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    What is Context Switching?

    The process of saving the context of one process and loading the context of another process is known as Context Switching. In simple terms, it is like loading and unloading the process from running state to ready state. 

    When does context switching happen? 

    1. When a high-priority process comes to ready state (i.e. with higher priority than the running process) 
    2. An Interrupt occurs 
    3. User and kernel mode switch (It is not necessary though) 
    4. Preemptive CPU scheduling used. 

    Context Switch vs Mode Switch 

    A mode switch occurs when CPU privilege level is changed, for example when a system call is made or a fault occurs. The kernel works in more a privileged mode than a standard user task. If a user process wants to access things that are only accessible to the kernel, a mode switch must occur. The currently executing process need not be changed during a mode switch.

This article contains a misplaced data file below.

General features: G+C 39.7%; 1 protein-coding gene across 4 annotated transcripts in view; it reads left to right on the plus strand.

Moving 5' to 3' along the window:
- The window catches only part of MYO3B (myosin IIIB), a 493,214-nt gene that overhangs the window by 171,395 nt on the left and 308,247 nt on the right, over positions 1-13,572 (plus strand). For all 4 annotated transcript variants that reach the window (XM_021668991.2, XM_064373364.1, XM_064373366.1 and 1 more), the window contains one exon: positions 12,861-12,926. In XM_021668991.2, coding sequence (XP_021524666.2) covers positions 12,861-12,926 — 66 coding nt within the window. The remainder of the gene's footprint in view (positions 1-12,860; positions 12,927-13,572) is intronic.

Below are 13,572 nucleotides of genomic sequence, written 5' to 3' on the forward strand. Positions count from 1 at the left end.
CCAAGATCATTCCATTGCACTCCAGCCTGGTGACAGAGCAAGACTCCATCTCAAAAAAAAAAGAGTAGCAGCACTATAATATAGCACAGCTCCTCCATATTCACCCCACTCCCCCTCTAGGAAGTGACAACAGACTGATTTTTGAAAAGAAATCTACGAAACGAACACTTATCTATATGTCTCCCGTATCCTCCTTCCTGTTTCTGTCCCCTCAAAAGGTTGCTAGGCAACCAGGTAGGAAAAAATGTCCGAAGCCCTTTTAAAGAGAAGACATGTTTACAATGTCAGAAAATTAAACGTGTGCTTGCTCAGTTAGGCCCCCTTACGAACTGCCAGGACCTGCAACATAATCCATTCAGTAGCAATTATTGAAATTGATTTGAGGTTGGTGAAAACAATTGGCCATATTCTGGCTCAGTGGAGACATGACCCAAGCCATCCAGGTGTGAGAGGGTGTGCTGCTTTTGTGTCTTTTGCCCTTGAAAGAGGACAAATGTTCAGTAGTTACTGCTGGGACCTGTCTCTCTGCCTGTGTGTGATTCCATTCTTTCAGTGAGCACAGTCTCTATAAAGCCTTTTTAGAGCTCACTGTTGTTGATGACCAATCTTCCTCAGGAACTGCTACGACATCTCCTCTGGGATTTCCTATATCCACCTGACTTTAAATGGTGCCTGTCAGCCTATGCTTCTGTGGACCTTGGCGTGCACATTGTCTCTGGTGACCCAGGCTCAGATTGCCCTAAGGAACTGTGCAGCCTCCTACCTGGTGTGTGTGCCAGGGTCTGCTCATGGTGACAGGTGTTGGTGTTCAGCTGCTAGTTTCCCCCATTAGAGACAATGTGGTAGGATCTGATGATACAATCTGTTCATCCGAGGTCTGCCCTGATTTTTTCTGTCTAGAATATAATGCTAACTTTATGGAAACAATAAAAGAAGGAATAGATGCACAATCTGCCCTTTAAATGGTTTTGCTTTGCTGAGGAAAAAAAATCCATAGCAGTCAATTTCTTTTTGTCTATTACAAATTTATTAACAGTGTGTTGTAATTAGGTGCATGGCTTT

A mode switch typically occurs for a process context switch to occur. Only the kernel can cause a context switch. 

    CPU-Bound vs I/O-Bound Processes: 

    A CPU-bound process requires more CPU time or spends more time in the running state. 

    An I/O-bound process requires more I/O time and less CPU time. An I/O-bound process spends more time in the waiting state.